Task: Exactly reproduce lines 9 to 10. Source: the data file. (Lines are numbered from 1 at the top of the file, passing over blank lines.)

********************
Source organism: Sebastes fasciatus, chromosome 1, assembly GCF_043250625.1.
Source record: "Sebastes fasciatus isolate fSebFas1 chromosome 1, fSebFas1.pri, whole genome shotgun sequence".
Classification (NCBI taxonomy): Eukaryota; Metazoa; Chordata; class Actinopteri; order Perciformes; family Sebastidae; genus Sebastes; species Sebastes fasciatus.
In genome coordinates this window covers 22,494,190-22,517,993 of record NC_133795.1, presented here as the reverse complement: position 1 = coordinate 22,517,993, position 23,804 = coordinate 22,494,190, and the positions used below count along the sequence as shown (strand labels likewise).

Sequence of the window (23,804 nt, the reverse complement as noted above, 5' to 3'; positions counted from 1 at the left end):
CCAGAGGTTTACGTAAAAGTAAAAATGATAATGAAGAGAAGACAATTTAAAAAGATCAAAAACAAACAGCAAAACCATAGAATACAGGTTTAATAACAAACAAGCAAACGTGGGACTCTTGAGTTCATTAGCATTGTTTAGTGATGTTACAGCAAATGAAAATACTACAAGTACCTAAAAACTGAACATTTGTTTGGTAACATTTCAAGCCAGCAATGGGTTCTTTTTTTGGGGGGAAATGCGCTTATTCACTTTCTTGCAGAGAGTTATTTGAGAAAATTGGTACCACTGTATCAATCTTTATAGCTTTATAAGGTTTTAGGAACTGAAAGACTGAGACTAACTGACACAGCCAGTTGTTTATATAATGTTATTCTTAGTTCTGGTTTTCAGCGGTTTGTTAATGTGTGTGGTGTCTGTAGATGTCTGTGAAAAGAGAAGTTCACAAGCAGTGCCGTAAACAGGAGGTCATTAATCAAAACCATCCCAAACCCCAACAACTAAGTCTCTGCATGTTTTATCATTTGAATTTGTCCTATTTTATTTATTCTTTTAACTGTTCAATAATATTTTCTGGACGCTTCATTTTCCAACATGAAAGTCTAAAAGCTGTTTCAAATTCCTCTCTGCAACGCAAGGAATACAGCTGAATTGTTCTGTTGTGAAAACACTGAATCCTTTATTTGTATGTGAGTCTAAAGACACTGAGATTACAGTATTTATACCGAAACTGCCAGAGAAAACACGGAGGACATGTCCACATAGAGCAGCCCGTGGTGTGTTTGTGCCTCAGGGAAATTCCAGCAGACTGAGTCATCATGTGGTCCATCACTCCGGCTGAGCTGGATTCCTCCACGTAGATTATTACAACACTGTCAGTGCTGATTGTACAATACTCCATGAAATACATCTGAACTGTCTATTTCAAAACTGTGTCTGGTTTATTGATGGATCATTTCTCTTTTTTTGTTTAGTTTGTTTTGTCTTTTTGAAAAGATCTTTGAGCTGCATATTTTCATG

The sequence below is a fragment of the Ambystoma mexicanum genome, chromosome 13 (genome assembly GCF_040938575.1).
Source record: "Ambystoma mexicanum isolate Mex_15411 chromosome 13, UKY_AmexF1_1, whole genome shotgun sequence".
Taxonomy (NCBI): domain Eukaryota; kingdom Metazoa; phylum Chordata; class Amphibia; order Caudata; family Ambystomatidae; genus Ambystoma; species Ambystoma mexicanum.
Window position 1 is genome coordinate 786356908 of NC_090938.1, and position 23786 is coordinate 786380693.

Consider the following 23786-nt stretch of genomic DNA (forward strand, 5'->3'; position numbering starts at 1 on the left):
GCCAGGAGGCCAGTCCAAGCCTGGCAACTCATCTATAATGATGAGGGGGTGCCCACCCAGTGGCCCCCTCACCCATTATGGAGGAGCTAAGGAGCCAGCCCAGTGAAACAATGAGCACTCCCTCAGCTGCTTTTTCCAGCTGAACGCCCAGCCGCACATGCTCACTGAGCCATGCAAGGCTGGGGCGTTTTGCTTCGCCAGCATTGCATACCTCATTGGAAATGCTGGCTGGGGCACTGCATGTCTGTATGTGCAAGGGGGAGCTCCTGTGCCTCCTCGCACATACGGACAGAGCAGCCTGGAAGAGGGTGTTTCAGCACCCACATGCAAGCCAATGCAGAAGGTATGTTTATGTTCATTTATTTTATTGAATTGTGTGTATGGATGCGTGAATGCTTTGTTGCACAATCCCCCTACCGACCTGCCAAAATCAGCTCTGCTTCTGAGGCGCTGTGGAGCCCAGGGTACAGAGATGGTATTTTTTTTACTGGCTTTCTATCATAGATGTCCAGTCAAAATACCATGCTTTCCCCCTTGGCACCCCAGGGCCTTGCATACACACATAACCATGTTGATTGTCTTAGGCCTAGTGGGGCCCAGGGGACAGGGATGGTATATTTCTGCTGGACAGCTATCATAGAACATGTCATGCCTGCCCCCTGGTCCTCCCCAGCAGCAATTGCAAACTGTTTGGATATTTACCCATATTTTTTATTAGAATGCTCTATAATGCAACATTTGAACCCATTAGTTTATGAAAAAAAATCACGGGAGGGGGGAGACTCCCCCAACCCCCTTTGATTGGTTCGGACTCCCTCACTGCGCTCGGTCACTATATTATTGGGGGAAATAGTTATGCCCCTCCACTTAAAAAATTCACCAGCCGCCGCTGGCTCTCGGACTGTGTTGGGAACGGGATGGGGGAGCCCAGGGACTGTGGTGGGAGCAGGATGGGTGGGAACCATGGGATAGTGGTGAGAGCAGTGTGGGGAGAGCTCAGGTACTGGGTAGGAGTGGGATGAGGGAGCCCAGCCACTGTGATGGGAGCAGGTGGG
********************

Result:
Taxonomy (NCBI): domain Eukaryota; kingdom Metazoa; phylum Chordata; class Amphibia; order Caudata; family Ambystomatidae; genus Ambystoma; species Ambystoma mexicanum.
Window position 1 is genome coordinate 786356908 of NC_090938.1, and position 23786 is coordinate 786380693.